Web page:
Well, sort of, anyway.
Since I went down with what was eventually diagnosed as ME, but might equally be the long-term effects of being struck by lightning or even the earliest stages of Addison’s Disease, I lost a chunk of every day to enforced “rest” – by which I mean I was pretty much unconscious for much of the afternoon, and often the evening, every day.
I eventually figured out that by not eating lunch this didn’t happen in the afternoon, and so I got back to some semblance of normality. However, this year the problem has not only returned, it’s expanded into every evening, the end result being – aside from losing a large part of my day – that I couldn’t sleep at night (I’ll gloss over the perversity of the severe pain that kept me awake at night failing to do so during the day/evening!).
So I thought – COFFEE! That keeps people awake…
Trouble is, from past experience, even when my heart was working normally, coffee would drive my heart rate deep into tachycardia territory – not really wise now, given how buggered it is, but lacking an alternative, I decided to give it a try, and bought a cheap espresso machine.
I also knew that coffee irritated the hell out of my stomach, but remembered from a flirtation with espresso four years ago that Old Brown Java beans caused me no grief at all, so I ordered 500g of those, too. And a grinder, an Ascaso i-1, covered here recently.
Long story short – success. Three coffees during the afternoon and evening, and I can stay awake, and not only do I have my days back, I can sleep at night again too (though that’s probably due to the reintroduction of Amitriptyline to my meds as well).
Thing is, I wanted a domestic espresso machine that complied with commercial standards, which would give me access to a whole range of accessories which would mean better coffee. It would also be easier to clean (the innards of espresso machines tend to get gummed up with oily coffee residue).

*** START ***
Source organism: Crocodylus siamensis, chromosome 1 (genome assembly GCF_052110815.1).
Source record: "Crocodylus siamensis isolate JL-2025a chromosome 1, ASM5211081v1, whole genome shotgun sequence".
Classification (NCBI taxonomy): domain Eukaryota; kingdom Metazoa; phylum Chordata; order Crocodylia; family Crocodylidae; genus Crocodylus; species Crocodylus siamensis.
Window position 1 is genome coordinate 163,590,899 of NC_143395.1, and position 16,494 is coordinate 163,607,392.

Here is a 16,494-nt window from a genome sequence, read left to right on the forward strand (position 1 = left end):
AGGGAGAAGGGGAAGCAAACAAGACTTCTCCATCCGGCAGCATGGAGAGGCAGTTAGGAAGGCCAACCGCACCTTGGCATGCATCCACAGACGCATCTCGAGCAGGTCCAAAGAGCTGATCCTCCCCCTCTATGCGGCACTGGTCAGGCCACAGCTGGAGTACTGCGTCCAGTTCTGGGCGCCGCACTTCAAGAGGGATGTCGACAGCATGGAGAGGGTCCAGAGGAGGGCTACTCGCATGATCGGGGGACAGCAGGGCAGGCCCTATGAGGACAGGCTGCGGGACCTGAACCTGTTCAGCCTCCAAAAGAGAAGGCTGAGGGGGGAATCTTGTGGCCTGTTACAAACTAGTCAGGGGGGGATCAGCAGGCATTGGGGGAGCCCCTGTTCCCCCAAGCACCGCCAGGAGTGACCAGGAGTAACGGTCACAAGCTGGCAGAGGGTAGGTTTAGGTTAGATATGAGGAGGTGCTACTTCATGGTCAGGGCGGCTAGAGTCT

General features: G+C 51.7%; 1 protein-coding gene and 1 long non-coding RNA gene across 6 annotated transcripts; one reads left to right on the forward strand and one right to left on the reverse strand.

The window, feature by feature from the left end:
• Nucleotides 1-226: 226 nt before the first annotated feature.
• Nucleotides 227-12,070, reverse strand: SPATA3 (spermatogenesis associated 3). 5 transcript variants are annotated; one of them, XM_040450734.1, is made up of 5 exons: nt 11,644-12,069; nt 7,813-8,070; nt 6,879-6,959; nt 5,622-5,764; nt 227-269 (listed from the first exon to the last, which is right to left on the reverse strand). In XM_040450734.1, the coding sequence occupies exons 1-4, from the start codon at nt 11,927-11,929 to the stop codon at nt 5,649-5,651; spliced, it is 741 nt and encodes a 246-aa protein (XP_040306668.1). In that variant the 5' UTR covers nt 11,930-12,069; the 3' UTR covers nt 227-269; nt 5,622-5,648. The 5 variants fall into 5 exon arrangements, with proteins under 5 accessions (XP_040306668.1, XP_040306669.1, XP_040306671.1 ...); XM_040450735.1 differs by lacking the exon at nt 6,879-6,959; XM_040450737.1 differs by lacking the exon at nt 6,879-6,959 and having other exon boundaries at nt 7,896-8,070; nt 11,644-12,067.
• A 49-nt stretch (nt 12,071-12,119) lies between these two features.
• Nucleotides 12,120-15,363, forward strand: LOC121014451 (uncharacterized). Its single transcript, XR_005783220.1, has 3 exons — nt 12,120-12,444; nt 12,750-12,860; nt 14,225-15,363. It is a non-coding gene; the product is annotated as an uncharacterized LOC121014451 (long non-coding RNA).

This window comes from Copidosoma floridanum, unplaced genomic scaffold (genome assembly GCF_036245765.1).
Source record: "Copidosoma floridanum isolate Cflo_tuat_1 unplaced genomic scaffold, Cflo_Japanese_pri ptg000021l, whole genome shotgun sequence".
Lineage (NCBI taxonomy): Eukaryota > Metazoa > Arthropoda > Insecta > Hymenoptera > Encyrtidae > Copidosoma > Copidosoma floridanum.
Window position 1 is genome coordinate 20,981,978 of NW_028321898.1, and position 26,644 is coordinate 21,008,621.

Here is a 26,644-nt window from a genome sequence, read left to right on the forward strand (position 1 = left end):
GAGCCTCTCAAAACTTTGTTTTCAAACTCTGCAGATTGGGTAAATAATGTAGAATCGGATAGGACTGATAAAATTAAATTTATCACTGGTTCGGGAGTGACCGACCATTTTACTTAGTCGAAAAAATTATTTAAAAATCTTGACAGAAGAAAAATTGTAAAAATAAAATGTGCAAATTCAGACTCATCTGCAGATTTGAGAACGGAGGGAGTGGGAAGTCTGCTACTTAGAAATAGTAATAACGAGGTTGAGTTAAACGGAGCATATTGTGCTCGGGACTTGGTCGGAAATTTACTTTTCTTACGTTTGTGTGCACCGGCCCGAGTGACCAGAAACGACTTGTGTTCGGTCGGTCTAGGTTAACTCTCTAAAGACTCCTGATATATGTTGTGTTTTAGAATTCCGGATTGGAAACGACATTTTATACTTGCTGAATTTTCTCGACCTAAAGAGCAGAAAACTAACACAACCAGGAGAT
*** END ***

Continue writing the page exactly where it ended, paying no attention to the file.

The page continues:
So I ordered a machine – and screwed up. I looked at so many, I opted for the wrong model. Until fairly recently that wouldn’t have been a problem as the Distance Selling Regulations allowed people to send back things ordered in error, or for any other reason, or even no reason at all, and get a full refund. That’s no longer the case (I’ve reported on that, too).
However, the machine, bought from Amazon.co.uk was supplied from Italy (they’re doing that a hell of a lot lately I wonder why?), and the promised Euro to UK mains adapter failed to materialise (and no, with these things it’s not simply a matter of popping to Sainsbury’s and buying a shaver adapter). Anyway, as luck would have it I already had a suitable adapter, so I used that.
I also emailed Amazon pointing out the omission, and saying that, even though I had one, I’d still like the adapter I’d paid for.
Cue an exchange of emails that showed that they’d not even read mine – I won’t bore you with the tedium – which culminated in an email from them saying they’d arranged – without bothering to consult me – for the machine to be returned to Italy and I would be refunded as, contractually, they couldn’t supply me with the requisite adapter.
Given that they sell the buggers, and the cost to them would be close to zero, I suspect they’re more concerned with making a point to their supplier than with helping me – but it played into my hands nicely, the wrong machine was off my hands, collected on Monday morning.
Had an email saying they’d processed my refund, so all is well.